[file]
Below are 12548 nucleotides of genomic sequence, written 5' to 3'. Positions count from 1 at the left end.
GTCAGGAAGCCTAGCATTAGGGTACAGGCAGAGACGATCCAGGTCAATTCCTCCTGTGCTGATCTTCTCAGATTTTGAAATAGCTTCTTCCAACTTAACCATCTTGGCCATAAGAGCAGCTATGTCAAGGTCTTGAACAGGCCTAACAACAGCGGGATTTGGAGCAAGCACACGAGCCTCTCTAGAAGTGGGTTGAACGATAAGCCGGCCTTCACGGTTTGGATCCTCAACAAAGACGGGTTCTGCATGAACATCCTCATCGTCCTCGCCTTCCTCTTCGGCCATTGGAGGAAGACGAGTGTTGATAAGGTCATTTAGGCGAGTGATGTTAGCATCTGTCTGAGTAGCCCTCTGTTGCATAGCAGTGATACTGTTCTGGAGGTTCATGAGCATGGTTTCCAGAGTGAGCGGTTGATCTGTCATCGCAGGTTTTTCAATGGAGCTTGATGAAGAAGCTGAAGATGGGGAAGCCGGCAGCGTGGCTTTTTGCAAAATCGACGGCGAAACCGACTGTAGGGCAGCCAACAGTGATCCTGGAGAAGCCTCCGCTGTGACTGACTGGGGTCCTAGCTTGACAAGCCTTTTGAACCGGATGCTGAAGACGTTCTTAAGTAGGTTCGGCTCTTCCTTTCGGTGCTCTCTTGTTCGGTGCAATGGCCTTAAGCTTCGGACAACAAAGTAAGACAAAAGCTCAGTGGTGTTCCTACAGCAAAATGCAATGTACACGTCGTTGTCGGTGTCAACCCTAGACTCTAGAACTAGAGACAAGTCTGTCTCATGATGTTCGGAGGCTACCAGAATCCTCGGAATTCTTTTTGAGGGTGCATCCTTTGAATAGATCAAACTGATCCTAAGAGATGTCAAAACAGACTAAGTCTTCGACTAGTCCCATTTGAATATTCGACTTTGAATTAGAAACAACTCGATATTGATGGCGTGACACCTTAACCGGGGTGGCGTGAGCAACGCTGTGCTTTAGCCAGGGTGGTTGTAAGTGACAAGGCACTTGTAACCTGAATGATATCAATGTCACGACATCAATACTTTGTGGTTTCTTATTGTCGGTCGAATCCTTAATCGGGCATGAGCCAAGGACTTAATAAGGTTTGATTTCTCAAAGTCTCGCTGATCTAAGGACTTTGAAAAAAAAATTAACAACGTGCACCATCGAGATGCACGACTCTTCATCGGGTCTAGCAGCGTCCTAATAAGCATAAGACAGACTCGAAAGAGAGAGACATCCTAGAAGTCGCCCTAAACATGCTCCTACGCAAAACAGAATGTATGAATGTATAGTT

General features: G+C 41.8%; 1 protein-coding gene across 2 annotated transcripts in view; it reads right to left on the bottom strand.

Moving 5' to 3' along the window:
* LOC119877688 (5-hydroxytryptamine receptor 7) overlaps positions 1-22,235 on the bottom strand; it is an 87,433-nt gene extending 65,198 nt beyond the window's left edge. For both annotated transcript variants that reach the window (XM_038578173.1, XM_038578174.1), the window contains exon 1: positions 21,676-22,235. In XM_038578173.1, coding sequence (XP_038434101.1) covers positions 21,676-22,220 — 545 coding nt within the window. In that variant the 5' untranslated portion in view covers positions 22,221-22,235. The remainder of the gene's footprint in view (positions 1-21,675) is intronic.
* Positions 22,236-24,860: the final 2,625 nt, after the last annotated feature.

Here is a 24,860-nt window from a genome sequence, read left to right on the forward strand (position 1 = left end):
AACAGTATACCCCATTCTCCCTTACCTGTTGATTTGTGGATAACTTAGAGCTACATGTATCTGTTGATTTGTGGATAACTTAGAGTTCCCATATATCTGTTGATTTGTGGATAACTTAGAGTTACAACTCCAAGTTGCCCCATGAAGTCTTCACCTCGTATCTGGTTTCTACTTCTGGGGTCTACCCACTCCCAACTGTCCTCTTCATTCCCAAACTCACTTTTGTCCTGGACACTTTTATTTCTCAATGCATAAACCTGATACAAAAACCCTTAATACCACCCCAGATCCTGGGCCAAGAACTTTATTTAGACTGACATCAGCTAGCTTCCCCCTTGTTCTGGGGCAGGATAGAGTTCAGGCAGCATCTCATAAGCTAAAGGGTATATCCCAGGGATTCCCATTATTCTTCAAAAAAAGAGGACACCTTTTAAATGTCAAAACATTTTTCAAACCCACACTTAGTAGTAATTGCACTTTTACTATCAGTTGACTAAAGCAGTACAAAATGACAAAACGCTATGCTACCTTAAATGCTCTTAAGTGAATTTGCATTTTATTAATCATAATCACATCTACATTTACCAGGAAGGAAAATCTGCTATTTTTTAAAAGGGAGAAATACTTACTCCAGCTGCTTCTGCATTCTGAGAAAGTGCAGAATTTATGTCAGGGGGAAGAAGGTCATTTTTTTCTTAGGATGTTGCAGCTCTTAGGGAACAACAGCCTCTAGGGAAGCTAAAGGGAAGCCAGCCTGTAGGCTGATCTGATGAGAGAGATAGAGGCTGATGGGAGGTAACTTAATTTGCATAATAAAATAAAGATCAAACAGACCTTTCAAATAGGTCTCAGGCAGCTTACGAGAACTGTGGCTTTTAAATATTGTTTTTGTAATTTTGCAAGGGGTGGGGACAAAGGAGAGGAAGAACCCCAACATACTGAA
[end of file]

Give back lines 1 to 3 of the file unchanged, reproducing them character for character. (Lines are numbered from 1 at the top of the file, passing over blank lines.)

Below are 12548 nucleotides of genomic sequence, written 5' to 3'. Positions count from 1 at the left end.
GTCAGGAAGCCTAGCATTAGGGTACAGGCAGAGACGATCCAGGTCAATTCCTCCTGTGCTGATCTTCTCAGATTTTGAAATAGCTTCTTCCAACTTAACCATCTTGGCCATAAGAGCAGCTATGTCAAGGTCTTGAACAGGCCTAACAACAGCGGGATTTGGAGCAAGCACACGAGCCTCTCTAGAAGTGGGTTGAACGATAAGCCGGCCTTCACGGTTTGGATCCTCAACAAAGACGGGTTCTGCATGAACATCCTCATCGTCCTCGCCTTCCTCTTCGGCCATTGGAGGAAGACGAGTGTTGATAAGGTCATTTAGGCGAGTGATGTTAGCATCTGTCTGAGTAGCCCTCTGTTGCATAGCAGTGATACTGTTCTGGAGGTTCATGAGCATGGTTTCCAGAGTGAGCGGTTGATCTGTCATCGCAGGTTTTTCAATGGAGCTTGATGAAGAAGCTGAAGATGGGGAAGCCGGCAGCGTGGCTTTTTGCAAAATCGACGGCGAAACCGACTGTAGGGCAGCCAACAGTGATCCTGGAGAAGCCTCCGCTGTGACTGACTGGGGTCCTAGCTTGACAAGCCTTTTGAACCGGATGCTGAAGACGTTCTTAAGTAGGTTCGGCTCTTCCTTTCGGTGCTCTCTTGTTCGGTGCAATGGCCTTAAGCTTCGGACAACAAAGTAAGACAAAAGCTCAGTGGTGTTCCTACAGCAAAATGCAATGTACACGTCGTTGTCGGTGTCAACCCTAGACTCTAGAACTAGAGACAAGTCTGTCTCATGATGTTCGGAGGCTACCAGAATCCTCGGAATTCTTTTTGAGGGTGCATCCTTTGAATAGATCAAACTGATCCTAAGAGATGTCAAAACAGACTAAGTCTTCGACTAGTCCCATTTGAATATTCGACTTTGAATTAGAAACAACTCGATATTGATGGCGTGACACCTTAACCGGGGTGGCGTGAGCAACGCTGTGCTTTAGCCAGGGTGGTTGTAAGTGACAAGGCACTTGTAACCTGAATGATATCAATGTCACGACATCAATACTTTGTGGTTTCTTATTGTCGGTCGAATCCTTAATCGGGCATGAGCCAAGGACTTAATAAGGTTTGATTTCTCAAAGTCTCGCTGATCTAAGGACTTTGAAAAAAAAATTAACAACGTGCACCATCGAGATGCACGACTCTTCATCGGGTCTAGCAGCGTCCTAATAAGCATAAGACAGACTCGAAAGAGAGAGACATCCTAGAAGTCGCCCTAAACATGCTCCTACGCAAAACAGAATGTATGAATGTATAGTT

General features: G+C 41.8%; 1 protein-coding gene across 2 annotated transcripts in view; it reads right to left on the bottom strand.